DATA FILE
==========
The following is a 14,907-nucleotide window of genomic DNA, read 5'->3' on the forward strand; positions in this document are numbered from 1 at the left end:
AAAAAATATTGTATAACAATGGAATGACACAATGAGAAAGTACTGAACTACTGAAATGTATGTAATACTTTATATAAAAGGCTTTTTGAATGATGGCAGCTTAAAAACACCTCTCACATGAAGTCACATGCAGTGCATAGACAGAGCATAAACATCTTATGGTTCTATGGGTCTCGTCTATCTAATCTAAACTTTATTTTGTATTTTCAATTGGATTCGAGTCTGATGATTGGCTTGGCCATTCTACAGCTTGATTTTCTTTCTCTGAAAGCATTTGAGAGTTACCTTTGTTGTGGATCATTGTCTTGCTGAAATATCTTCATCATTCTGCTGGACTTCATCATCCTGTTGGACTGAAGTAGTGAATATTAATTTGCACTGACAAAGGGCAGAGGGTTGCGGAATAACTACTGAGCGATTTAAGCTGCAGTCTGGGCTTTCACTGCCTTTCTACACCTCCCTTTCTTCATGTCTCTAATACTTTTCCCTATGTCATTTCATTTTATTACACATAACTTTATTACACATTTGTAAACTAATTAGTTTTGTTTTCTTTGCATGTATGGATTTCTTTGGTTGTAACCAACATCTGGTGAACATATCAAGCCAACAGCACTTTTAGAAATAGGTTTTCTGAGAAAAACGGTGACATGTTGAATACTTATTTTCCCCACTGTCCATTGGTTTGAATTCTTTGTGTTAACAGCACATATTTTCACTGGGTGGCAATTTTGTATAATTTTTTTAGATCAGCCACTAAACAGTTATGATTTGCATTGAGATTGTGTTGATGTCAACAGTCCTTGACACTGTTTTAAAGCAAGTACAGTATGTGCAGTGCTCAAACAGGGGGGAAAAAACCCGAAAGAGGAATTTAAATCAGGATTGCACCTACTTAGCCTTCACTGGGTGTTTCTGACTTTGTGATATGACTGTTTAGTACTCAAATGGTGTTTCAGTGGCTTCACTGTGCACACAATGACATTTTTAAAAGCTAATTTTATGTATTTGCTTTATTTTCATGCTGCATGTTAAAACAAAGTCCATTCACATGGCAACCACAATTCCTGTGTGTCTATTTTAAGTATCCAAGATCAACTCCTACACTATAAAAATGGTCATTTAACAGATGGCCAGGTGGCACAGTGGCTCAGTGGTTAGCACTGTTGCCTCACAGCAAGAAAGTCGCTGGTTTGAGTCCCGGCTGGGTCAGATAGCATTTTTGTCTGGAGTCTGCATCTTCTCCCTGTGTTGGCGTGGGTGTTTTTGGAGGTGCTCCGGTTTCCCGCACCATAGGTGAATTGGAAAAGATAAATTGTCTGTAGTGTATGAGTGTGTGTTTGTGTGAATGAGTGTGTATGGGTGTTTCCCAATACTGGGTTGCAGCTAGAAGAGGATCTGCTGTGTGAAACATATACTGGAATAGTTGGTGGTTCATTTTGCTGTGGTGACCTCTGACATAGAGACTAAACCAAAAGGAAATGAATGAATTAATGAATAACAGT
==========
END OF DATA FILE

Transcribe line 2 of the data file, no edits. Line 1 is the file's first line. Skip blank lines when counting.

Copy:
AAAAAATATTGTATAACAATGGAATGACACAATGAGAAAGTACTGAACTACTGAAATGTATGTAATACTTTATATAAAAGGCTTTTTGAATGATGGCAGCTTAAAAACACCTCTCACATGAAGTCACATGCAGTGCATAGACAGAGCATAAACATCTTATGGTTCTATGGGTCTCGTCTATCTAATCTAAACTTTATTTTGTATTTTCAATTGGATTCGAGTCTGATGATTGGCTTGGCCATTCTACAGCTTGATTTTCTTTCTCTGAAAGCATTTGAGAGTTACCTTTGTTGTGGATCATTGTCTTGCTGAAATATCTTCATCATTCTGCTGGACTTCATCATCCTGTTGGACTGAAGTAGTGAATATTAATTTGCACTGACAAAGGGCAGAGGGTTGCGGAATAACTACTGAGCGATTTAAGCTGCAGTCTGGGCTTTCACTGCCTTTCTACACCTCCCTTTCTTCATGTCTCTAATACTTTTCCCTATGTCATTTCATTTTATTACACATAACTTTATTACACATTTGTAAACTAATTAGTTTTGTTTTCTTTGCATGTATGGATTTCTTTGGTTGTAACCAACATCTGGTGAACATATCAAGCCAACAGCACTTTTAGAAATAGGTTTTCTGAGAAAAACGGTGACATGTTGAATACTTATTTTCCCCACTGTCCATTGGTTTGAATTCTTTGTGTTAACAGCACATATTTTCACTGGGTGGCAATTTTGTATAATTTTTTTAGATCAGCCACTAAACAGTTATGATTTGCATTGAGATTGTGTTGATGTCAACAGTCCTTGACACTGTTTTAAAGCAAGTACAGTATGTGCAGTGCTCAAACAGGGGGGAAAAAACCCGAAAGAGGAATTTAAATCAGGATTGCACCTACTTAGCCTTCACTGGGTGTTTCTGACTTTGTGATATGACTGTTTAGTACTCAAATGGTGTTTCAGTGGCTTCACTGTGCACACAATGACATTTTTAAAAGCTAATTTTATGTATTTGCTTTATTTTCATGCTGCATGTTAAAACAAAGTCCATTCACATGGCAACCACAATTCCTGTGTGTCTATTTTAAGTATCCAAGATCAACTCCTACACTATAAAAATGGTCATTTAACAGATGGCCAGGTGGCACAGTGGCTCAGTGGTTAGCACTGTTGCCTCACAGCAAGAAAGTCGCTGGTTTGAGTCCCGGCTGGGTCAGATAGCATTTTTGTCTGGAGTCTGCATCTTCTCCCTGTGTTGGCGTGGGTGTTTTTGGAGGTGCTCCGGTTTCCCGCACCATAGGTGAATTGGAAAAGATAAATTGTCTGTAGTGTATGAGTGTGTGTTTGTGTGAATGAGTGTGTATGGGTGTTTCCCAATACTGGGTTGCAGCTAGAAGAGGATCTGCTGTGTGAAACATATACTGGAATAGTTGGTGGTTCATTTTGCTGTGGTGACCTCTGACATAGAGACTAAACCAAAAGGAAATGAATGAATTAATGAATAACAGT